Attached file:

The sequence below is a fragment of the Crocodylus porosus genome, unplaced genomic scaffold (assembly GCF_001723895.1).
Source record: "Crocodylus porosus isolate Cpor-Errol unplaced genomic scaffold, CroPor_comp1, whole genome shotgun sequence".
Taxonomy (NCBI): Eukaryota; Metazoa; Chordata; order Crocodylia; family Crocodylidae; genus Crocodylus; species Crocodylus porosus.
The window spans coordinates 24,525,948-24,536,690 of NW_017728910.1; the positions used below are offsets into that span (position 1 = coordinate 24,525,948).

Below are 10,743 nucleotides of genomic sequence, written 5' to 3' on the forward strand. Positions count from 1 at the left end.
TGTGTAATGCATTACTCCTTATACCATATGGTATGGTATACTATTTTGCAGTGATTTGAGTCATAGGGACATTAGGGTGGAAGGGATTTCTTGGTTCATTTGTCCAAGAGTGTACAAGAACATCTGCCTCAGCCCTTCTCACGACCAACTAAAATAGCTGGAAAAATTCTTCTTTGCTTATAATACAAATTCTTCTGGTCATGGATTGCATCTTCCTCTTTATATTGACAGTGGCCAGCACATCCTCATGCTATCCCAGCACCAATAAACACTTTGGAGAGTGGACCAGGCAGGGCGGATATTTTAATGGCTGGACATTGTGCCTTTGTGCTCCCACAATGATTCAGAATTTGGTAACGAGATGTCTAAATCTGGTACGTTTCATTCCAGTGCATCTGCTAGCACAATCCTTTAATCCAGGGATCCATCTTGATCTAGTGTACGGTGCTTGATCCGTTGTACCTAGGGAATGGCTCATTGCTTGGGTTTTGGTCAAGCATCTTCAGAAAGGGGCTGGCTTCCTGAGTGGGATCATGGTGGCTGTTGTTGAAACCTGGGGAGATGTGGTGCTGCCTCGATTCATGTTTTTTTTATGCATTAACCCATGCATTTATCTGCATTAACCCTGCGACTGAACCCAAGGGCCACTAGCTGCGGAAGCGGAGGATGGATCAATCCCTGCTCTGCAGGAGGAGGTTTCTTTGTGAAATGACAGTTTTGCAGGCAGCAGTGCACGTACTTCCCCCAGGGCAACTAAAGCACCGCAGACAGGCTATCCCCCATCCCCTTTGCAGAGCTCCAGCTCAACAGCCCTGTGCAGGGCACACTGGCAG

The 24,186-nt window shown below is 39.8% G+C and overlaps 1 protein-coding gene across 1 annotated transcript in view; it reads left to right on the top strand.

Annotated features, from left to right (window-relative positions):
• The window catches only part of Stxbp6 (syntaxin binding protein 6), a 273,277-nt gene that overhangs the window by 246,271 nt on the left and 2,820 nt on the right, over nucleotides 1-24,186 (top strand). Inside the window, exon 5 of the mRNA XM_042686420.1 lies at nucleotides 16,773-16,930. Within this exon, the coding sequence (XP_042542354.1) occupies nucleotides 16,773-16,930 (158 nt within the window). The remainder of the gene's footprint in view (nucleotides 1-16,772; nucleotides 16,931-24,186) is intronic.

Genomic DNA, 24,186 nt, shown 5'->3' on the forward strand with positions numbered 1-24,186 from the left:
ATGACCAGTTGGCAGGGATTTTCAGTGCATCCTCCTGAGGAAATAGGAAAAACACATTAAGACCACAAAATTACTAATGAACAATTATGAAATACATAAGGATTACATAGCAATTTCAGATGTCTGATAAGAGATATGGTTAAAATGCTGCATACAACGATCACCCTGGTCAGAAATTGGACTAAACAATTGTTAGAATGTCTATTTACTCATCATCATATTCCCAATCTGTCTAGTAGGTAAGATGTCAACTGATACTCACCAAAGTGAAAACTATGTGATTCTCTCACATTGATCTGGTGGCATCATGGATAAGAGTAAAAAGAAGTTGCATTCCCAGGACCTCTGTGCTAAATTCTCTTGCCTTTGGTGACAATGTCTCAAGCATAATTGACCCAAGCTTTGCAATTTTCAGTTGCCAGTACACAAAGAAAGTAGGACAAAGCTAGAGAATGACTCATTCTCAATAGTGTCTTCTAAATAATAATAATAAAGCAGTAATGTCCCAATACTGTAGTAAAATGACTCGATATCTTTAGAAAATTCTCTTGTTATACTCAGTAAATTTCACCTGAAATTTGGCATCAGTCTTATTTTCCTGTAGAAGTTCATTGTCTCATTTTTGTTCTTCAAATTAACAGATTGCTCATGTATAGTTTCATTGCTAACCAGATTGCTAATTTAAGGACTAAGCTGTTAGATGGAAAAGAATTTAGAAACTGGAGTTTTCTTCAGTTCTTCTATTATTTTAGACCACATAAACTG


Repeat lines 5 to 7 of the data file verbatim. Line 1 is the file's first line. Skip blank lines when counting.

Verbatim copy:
Below are 10,743 nucleotides of genomic sequence, written 5' to 3' on the forward strand. Positions count from 1 at the left end.
TGTGTAATGCATTACTCCTTATACCATATGGTATGGTATACTATTTTGCAGTGATTTGAGTCATAGGGACATTAGGGTGGAAGGGATTTCTTGGTTCATTTGTCCAAGAGTGTACAAGAACATCTGCCTCAGCCCTTCTCACGACCAACTAAAATAGCTGGAAAAATTCTTCTTTGCTTATAATACAAATTCTTCTGGTCATGGATTGCATCTTCCTCTTTATATTGACAGTGGCCAGCACATCCTCATGCTATCCCAGCACCAATAAACACTTTGGAGAGTGGACCAGGCAGGGCGGATATTTTAATGGCTGGACATTGTGCCTTTGTGCTCCCACAATGATTCAGAATTTGGTAACGAGATGTCTAAATCTGGTACGTTTCATTCCAGTGCATCTGCTAGCACAATCCTTTAATCCAGGGATCCATCTTGATCTAGTGTACGGTGCTTGATCCGTTGTACCTAGGGAATGGCTCATTGCTTGGGTTTTGGTCAAGCATCTTCAGAAAGGGGCTGGCTTCCTGAGTGGGATCATGGTGGCTGTTGTTGAAACCTGGGGAGATGTGGTGCTGCCTCGATTCATGTTTTTTTTATGCATTAACCCATGCATTTATCTGCATTAACCCTGCGACTGAACCCAAGGGCCACTAGCTGCGGAAGCGGAGGATGGATCAATCCCTGCTCTGCAGGAGGAGGTTTCTTTGTGAAATGACAGTTTTGCAGGCAGCAGTGCACGTACTTCCCCCAGGGCAACTAAAGCACCGCAGACAGGCTATCCCCCATCCCCTTTGCAGAGCTCCAGCTCAACAGCCCTGTGCAGGGCACACTGGCAG

The 24,186-nt window shown below is 39.8% G+C and overlaps 1 protein-coding gene across 1 annotated transcript in view; it reads left to right on the top strand.